The acoustic guitar is a wonderful sounding instrument. Probably because of that reason, it is one of the most used instruments around the world. You can’t imagine any songwriter worldwide without the piano, or an acoustic guitar in his hands. With its warm tone, it very successfully finds a place in many modern songs that we can hear every day on a radio or tv. As with any acoustic instrument, if you don’t record it properly you will have difficulty mixing. Don’t expect miracles in post-production. There is no plugin that will make your thin recording sound warm.
So rule number one, make the best possible recording for your conditions. Or as many fellow musicians and engineers like to say “get it right at the source”. The same rule applies to live performance. Improper micing will cause you poor sound. Luckily, there are also acoustic guitars with a built-in pickup (piezo), or some have magnetic pickups, so you don’t have to mess around with microphones, cables, stands. But the luck in an accident is that usually, such guitars sound hopeless so you should put a lot of effort to get the full and rich tone from it. Since this is a very wide topic, let’s go into a little more detail.
Live performance and recording
There are many methods to record your guitar. The sound hole of your acoustic guitar may seem like the most logical place to place the microphone, but if you try it you’ll see that it won’t work that good you think. Any microphone placed right in front will capture mostly rumbling bass frequencies while all the healthy tones will be smashed away with that bass. Dynamic mics have not proven to be the best in recording acoustic guitar, especially as they provide less high detail so we will need to boost the high frequency. If you are using only 1 mic in a controlled environment (I guess condenser one), for the real balanced tone, in other words, hot spot, place the mic about 10-15 inches away from the middle of the guitar. You might want to check out my post about headphone monitors for live performance.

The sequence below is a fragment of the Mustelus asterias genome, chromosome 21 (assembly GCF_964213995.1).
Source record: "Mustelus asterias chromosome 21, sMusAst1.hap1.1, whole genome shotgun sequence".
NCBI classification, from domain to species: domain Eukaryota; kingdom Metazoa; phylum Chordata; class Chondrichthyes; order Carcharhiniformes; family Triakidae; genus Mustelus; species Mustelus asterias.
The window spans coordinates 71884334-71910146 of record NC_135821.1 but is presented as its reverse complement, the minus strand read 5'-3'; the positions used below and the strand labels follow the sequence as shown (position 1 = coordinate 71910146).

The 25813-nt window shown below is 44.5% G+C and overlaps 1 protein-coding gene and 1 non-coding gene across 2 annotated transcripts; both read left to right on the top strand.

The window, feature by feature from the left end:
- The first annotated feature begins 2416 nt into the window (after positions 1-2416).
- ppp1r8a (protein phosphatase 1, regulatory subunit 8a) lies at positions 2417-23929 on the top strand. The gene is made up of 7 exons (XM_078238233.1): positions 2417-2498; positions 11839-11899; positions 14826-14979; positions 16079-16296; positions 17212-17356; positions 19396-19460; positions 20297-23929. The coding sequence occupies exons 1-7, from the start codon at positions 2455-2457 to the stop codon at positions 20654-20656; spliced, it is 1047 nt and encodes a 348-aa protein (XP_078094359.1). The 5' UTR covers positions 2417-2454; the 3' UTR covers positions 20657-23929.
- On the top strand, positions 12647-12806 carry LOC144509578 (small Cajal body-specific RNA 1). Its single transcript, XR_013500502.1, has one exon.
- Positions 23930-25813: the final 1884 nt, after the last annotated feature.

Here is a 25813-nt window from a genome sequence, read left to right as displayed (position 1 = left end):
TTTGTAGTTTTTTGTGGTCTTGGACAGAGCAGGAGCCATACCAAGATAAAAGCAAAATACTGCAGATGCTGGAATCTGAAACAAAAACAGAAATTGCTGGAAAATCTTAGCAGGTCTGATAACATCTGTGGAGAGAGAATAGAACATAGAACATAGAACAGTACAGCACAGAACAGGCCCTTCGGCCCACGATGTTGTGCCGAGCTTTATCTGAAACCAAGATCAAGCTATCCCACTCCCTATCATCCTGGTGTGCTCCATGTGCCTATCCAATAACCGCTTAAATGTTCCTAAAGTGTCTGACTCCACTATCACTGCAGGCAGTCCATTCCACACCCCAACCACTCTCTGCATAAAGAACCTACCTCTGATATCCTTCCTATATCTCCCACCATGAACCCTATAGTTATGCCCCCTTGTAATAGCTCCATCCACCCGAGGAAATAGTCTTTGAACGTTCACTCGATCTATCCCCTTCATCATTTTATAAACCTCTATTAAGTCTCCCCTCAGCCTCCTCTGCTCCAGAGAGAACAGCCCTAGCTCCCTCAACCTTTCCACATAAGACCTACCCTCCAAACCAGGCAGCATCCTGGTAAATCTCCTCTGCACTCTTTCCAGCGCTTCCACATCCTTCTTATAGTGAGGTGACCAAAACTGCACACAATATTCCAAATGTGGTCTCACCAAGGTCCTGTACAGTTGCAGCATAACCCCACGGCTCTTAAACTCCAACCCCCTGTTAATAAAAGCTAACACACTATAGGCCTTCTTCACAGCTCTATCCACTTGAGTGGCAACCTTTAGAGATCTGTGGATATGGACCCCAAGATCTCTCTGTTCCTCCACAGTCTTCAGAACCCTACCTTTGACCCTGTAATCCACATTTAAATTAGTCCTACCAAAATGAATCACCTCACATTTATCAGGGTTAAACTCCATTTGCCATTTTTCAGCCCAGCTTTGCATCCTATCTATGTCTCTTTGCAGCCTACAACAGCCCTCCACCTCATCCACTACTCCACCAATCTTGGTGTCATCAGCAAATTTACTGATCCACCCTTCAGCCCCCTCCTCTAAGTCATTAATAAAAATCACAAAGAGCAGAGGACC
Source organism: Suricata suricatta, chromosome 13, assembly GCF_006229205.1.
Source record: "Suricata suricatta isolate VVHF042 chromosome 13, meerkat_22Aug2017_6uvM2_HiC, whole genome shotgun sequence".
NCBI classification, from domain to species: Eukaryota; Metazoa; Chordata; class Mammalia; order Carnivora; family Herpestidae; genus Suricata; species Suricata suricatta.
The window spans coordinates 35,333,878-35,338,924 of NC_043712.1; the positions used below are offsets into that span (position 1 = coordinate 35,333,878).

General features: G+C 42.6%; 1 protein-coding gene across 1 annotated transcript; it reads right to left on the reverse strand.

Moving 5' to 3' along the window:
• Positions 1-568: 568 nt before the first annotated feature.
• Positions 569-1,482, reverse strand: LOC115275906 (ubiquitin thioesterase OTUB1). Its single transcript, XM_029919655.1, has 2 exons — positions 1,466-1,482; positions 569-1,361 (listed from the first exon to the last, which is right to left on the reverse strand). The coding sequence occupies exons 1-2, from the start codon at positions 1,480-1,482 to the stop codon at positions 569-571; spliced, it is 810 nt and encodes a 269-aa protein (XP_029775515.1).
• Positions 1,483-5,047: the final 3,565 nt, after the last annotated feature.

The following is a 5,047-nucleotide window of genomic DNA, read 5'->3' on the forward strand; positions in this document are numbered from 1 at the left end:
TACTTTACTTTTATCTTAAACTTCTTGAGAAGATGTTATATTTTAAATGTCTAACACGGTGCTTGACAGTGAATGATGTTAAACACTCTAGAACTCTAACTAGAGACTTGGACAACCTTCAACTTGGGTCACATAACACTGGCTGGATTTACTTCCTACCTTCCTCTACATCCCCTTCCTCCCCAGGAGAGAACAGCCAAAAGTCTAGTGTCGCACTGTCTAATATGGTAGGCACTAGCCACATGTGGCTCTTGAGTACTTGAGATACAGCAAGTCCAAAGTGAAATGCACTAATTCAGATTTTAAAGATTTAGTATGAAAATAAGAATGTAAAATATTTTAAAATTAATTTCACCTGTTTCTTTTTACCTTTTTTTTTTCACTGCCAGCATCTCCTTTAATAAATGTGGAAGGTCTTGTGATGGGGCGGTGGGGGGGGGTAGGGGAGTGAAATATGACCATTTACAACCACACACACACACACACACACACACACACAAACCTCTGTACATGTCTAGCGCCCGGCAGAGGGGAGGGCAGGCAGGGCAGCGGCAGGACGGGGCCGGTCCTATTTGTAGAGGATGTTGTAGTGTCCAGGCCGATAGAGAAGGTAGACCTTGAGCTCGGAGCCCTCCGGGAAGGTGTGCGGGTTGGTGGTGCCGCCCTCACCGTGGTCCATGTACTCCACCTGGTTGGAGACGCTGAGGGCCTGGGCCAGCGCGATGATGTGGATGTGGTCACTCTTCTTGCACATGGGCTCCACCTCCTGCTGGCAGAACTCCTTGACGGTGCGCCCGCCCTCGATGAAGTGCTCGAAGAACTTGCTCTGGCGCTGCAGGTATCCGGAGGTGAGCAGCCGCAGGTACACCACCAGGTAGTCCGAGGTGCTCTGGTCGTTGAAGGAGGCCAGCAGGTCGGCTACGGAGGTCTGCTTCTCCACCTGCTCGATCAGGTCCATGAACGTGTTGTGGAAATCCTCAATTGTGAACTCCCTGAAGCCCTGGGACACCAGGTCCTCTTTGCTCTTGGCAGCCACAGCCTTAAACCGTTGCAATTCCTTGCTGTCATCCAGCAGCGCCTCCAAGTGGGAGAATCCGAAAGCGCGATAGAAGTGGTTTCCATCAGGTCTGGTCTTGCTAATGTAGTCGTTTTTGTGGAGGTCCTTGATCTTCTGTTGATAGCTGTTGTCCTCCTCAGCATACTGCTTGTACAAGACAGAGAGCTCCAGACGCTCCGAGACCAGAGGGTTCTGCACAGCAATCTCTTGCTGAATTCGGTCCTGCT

This way will pick up the delightful and true, warm sound of your instrument without extra bass or even string noises. Also, if you have an option using 2 mics, that would be even better. You’ll be able to create a real stereo image that will provide you with wide sound in your mix. Another great option, if you have a built-in pickup, is to record DI output simultaneously with your mic. That way you’ll have 2 tracks and two sounds with which you can work on to make your guitar sound bigger. Ok, now all you need is to set up input gain on your sound card and hit record button in your DAW. Make sure there are no high peaks which can cause distortion on your recording. After you captured your perfect guitar track, let’s get to the mixing process.
Check out my other post – how to use a click track with in-ear monitors
EQ for your gear and environment
Since too many factors affect the final recording sound, such as mic model, mic placement, room, steel or nylon strings, playing style, guitar body, and so on, there is no way we can tell you exactly what you should do to improve the sound. Of course, I will give you some tips on how to get the most from doing equalization for acoustic guitar, do it yourself and get great results while mixing it, but you’ll need to practice. As time goes on you will gain experience, get better and better, and at the first listen you will know exactly what to do in certain situations.